3. A computer with only a Linux distro installed means newbies might end up Googling several commands to do even simple tasks. You are not familiar even with the Start Menu. The same task could have been done with a few clicks of buttons in Windows. I googled several command lines on how to use Ubuntu effectively, noted them down, and started using Ubuntu.
4. You cannot run Microsoft products (such as Excel, Word, and PowerPoint) in Linux. That was a big disappointment to me. I was an Excel person, and even now I use it every day. Though you can use open-source alternatives to Excel, but they are not advanced and mature enough. I used Google Sheet for some hours and it was a frustrating experience, as it was slow.
5. I am a big fan of Tableau – a data visualization software. I use it at least twice a week to create charts and running some quick analysis. The problem is Tableau Desktop is not available for Linux, but only for Windows and Mac (as of January 2020).
A Solution ? Yes, more than One
Use Windows and Linux side by side. Two ways we can use both the OS side by side are:
1. Install Ubuntu alongside Windows 10 dual boot – I think newbies should use this approach with caution. Here is my experience. Once my company gave me dell XPS 15 9570 (32 gb ram and i9 8th gen) with dual boot Ubuntu + Windows10 Home Edition. After 2 or 3 attempts, I installed Ubuntu+Windows dual boot. One day, Windows asked me to update the bios, I updated it. And Boom! It crashed. I tried several troubleshooting methods, wasted almost whole day. None of them worked. Went to Dell centre, they told me some update in Windows made the system crashed. So, I usually don’t recommend dual booting to my friends who are still learning some web dev.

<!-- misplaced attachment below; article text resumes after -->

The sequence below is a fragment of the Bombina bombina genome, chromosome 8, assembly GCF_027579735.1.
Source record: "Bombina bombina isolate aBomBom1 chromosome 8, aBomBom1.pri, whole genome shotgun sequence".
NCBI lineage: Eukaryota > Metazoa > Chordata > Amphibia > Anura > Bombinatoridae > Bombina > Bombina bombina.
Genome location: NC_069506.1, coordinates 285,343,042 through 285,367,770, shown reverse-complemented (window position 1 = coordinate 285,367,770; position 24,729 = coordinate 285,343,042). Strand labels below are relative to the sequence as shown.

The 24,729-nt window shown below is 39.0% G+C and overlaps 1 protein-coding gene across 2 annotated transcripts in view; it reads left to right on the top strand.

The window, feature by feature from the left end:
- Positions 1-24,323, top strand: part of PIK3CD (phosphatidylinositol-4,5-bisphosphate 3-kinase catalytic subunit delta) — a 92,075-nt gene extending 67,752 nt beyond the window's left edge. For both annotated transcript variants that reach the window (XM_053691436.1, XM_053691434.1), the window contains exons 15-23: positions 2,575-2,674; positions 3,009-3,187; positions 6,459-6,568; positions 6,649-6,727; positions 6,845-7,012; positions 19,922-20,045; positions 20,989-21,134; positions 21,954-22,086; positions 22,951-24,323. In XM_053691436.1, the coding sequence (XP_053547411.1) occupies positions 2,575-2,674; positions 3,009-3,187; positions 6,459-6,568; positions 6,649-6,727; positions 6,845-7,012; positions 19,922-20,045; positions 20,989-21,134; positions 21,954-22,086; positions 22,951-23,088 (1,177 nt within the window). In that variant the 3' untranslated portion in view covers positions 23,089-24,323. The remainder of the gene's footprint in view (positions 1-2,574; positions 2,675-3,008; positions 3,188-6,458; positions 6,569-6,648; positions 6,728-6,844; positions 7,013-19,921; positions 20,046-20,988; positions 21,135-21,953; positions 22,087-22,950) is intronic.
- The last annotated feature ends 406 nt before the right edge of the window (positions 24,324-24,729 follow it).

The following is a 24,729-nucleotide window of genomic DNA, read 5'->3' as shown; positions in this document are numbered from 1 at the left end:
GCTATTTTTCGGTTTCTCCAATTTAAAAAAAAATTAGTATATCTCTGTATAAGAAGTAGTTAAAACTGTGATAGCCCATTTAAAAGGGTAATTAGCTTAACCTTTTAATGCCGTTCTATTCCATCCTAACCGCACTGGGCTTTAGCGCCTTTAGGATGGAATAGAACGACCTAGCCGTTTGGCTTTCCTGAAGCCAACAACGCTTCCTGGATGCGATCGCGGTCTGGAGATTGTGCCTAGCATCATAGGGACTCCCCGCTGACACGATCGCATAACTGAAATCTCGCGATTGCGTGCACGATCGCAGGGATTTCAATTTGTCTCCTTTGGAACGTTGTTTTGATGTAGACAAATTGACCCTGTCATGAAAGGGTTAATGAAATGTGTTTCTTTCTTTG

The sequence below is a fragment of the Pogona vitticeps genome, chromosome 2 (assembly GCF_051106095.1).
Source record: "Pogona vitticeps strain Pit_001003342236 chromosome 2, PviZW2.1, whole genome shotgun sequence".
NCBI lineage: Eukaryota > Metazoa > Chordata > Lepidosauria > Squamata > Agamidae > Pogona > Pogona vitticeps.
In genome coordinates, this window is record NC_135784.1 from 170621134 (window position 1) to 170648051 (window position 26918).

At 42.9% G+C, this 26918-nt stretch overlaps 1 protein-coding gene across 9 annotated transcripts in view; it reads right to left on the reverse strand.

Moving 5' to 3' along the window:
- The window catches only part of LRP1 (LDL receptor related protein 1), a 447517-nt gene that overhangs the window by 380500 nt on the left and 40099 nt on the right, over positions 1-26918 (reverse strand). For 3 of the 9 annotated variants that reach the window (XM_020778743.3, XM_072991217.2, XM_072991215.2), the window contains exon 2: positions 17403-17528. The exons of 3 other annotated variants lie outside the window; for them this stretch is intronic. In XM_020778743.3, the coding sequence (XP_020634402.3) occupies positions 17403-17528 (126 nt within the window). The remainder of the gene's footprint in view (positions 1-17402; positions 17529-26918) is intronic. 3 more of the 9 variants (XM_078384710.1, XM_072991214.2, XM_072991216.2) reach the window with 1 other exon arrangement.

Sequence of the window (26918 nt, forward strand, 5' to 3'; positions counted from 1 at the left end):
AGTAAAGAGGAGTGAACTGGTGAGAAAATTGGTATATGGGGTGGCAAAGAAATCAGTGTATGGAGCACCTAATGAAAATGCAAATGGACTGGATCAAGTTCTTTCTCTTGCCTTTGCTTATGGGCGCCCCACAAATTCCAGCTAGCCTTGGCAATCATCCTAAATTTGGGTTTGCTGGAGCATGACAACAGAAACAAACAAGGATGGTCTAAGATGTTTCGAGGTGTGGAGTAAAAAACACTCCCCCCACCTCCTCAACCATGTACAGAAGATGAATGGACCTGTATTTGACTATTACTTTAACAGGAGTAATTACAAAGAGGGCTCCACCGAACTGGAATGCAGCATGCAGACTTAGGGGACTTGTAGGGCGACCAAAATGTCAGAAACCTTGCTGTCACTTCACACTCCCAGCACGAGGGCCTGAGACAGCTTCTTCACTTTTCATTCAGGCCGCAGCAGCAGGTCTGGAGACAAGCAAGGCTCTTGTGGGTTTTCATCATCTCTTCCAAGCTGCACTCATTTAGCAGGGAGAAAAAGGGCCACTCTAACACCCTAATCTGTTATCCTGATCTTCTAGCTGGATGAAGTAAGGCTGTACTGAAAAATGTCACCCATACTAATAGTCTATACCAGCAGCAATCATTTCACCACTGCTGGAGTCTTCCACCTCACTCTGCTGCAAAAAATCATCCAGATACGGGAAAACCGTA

2. Install Ubuntu on Windows 10 using Virtualbox – This is the most common approach. You will find several free resources on this topic. Just Google the topic.
Disadvantage: The biggest problem with this approach is the performance of the Linux machines inside Windows. Virtual Machines take a lot of resources and you will have a disconnected experience when using VMs with Windows. If you have a good amount of RAM, video graphics, and a good processor, you can optimize the Linux machine. However, that might be costly, time-taking, and overwhelming for newbies. So, what now.
3. Windows Subsystem for Linux (WSL) – I recommend this approach for the newbies in tech. WSL is a powerful tool introduced by Microsoft in 2016 to get a full Linux environment inside of Windows. You do not need to use VirtualBox anymore. WSL is fast, and you can use Windows and Linux side by side. I have been using this for some time now, and I am quite satisfied. I have not felt disconnected experience yet. If you would like to try out WSL, here is a comprehensive guide to Installing Windows Subsystem for Linux.
Disadvantage: This feature is still in its early stage of development. WSL might not be ready yet for gaming purposes. Tooling for Java development is not good for now. It may be a hit-and-miss experience for the hardcore developers but for the newbies, this tool is good to go.